Cord Cutting Rejoinder

My post on Cutting the Cord was intended to clarify just what exactly my wife and I are doing for media entertainment since we are no longer paying for cable TV service. The post netted some great responses!

Brandon pointed out that you can purchase a Tour de France subscription for $19. In Brandon's opinion:
The [Tour de France] streaming is better than the TV coverage. Has lots more data (Speed, Heart Rate, Power Output, GPS tracker etc...)
Hooking a computer up to a TV to watch the race will not be a problem. In fact I'm thinking of building a home theater PC (HTPC) to run Boxee software and stream web only content to my television. Which will largely depending on how well using a Roku only works out once fall shows return.

Adam was curious if the cost for internet access had increased as a result of cord cutting. The short answer is no. The long answer-- I have long paid Comcast for additional internet bandwidth. My internet cost was around $67.95 regardless of my television subscription. The discount for "bundling" TV and internet is a few dollars. Interestingly when I canceled my TV service the Comcast customer service representative was kind enough to give me a yearlong internet price discount at $49.95 including my speed boost. So to clarify I did not include my internet cost because the price was barely affected by canceling TV service. Sure it'll be cheaper for a year, but will reset to where it had been before whether I have cable TV or not.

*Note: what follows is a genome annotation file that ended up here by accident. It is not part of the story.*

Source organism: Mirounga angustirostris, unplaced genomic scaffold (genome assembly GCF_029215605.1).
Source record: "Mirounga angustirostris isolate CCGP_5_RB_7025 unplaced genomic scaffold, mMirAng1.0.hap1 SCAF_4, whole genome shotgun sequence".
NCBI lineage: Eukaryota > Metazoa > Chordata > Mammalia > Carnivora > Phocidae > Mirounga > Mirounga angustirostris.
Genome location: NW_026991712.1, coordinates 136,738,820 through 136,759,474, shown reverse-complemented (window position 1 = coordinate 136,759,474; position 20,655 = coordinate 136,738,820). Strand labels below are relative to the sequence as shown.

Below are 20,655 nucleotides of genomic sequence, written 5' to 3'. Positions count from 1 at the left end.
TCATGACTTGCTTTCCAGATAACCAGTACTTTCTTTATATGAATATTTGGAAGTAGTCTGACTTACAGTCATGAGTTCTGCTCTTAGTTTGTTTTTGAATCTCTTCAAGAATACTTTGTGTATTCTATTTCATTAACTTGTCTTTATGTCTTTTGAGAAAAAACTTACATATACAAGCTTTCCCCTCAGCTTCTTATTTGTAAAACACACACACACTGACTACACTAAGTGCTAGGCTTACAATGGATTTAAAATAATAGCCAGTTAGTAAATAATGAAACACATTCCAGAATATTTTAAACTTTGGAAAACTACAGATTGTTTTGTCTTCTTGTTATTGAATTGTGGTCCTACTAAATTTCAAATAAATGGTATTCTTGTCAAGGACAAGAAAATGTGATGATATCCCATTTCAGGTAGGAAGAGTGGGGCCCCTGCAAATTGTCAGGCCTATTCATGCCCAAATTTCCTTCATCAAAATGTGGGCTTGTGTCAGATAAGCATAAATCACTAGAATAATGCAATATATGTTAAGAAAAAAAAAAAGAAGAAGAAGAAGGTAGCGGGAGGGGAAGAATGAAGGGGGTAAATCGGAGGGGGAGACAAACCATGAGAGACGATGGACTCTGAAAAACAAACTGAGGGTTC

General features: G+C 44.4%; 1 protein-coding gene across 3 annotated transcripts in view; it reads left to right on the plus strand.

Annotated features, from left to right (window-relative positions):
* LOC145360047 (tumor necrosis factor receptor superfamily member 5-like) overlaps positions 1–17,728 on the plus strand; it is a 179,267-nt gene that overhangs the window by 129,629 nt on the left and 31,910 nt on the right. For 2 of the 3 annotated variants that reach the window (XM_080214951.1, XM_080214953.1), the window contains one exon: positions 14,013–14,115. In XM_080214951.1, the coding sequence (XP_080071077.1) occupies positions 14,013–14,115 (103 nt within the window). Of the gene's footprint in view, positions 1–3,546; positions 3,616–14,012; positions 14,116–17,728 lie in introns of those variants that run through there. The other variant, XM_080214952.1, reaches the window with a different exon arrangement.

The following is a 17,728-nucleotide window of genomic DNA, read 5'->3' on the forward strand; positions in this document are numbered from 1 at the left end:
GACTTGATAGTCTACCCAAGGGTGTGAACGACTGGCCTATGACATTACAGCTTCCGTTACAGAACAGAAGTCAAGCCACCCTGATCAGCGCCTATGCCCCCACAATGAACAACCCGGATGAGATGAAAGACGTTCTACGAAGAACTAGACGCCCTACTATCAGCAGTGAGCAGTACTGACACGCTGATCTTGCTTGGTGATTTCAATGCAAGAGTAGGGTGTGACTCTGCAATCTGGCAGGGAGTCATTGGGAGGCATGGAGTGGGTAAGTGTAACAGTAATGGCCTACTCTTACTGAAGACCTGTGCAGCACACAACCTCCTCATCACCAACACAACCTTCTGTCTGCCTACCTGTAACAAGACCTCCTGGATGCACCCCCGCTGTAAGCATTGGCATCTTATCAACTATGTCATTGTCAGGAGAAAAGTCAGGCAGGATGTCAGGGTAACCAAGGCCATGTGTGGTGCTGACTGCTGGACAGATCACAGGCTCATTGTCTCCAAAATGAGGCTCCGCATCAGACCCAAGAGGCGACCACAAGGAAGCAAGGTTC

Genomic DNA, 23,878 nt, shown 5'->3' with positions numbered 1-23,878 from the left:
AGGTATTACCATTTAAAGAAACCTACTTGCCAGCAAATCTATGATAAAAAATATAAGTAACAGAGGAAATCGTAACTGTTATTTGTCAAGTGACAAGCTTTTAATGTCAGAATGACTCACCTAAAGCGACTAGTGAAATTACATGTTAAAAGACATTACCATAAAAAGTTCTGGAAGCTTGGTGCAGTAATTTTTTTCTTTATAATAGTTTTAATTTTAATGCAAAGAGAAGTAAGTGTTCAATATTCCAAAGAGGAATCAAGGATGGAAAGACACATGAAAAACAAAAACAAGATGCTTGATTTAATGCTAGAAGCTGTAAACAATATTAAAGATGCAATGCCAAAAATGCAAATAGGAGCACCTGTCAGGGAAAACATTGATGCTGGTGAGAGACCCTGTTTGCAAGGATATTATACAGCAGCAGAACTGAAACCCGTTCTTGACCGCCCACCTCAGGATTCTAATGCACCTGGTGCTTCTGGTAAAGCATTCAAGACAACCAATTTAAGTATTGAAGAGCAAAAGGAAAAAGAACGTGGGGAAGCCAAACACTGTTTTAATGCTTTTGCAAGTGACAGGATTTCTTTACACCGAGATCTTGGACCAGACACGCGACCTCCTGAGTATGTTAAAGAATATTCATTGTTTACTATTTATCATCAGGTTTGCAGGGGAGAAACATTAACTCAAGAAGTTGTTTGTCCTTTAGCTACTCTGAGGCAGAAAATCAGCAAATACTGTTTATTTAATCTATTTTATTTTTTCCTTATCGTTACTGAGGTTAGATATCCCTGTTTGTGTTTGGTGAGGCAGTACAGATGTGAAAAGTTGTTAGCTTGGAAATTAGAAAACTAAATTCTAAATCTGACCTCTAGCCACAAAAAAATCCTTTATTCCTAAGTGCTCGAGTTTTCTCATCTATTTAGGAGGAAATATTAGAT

Several friends have pointed out the Comcast data threshold of 250 gigabytes. The 250 gigabyte bandwidth cap is an arbitrary restriction that Comcast established in October of 2008. According to Comcast most users only utilize 5 to 6 gigabytes a month. In 2008 Comcast provided the following statistics on consumption activities:

  • Send 50 million emails (at 0.05 KB/email)
  • Download 62,500 songs (at 4 MB/song)
  • Download 125 standard-definition movies (at 2 GB/movie)
  • Upload 25,000 hi-resolution digital photos (at 10 MB/photo)
The August 2011 edition of Wired included the article What Bandwidth Caps Would Mean for Internet Gluttons using an infographic to explain bandwidth consumption:

For perspective the Full Lord of the Rings Trilogy is 11 hours and 23 minutes. More importantly in most cases Netflix, Hulu, and Amazon only stream in 720p, which is still HD just not 1080p. So streaming a 22-minute HD television show eats 0.42 gigabytes and a 44-minute show 0.84 gigabytes. Watching the typical feature film in HD would require roughly 2.5 gigabytes. Further, not all of the content we stream is in HD (MacGyver anyone) so these numbers are even lower.

Since cutting the cord we are averaging 4 - 5 gigabytes a day. At that rate I will consume roughly 135 gigabytes a month. At this point the 250 gigabyte cap is not overly limiting, but I will keep an eye on my consumption because if we exceed the limit for two months in a six month period Comcast will cut our cord. Given our current consumption patterns I am not worried about that happening.

Please keep the questions and comments coming. It has been interesting learning what others are doing to the cord, as well as having people question my setup. We continue to be pleased with our decision.


Post a Comment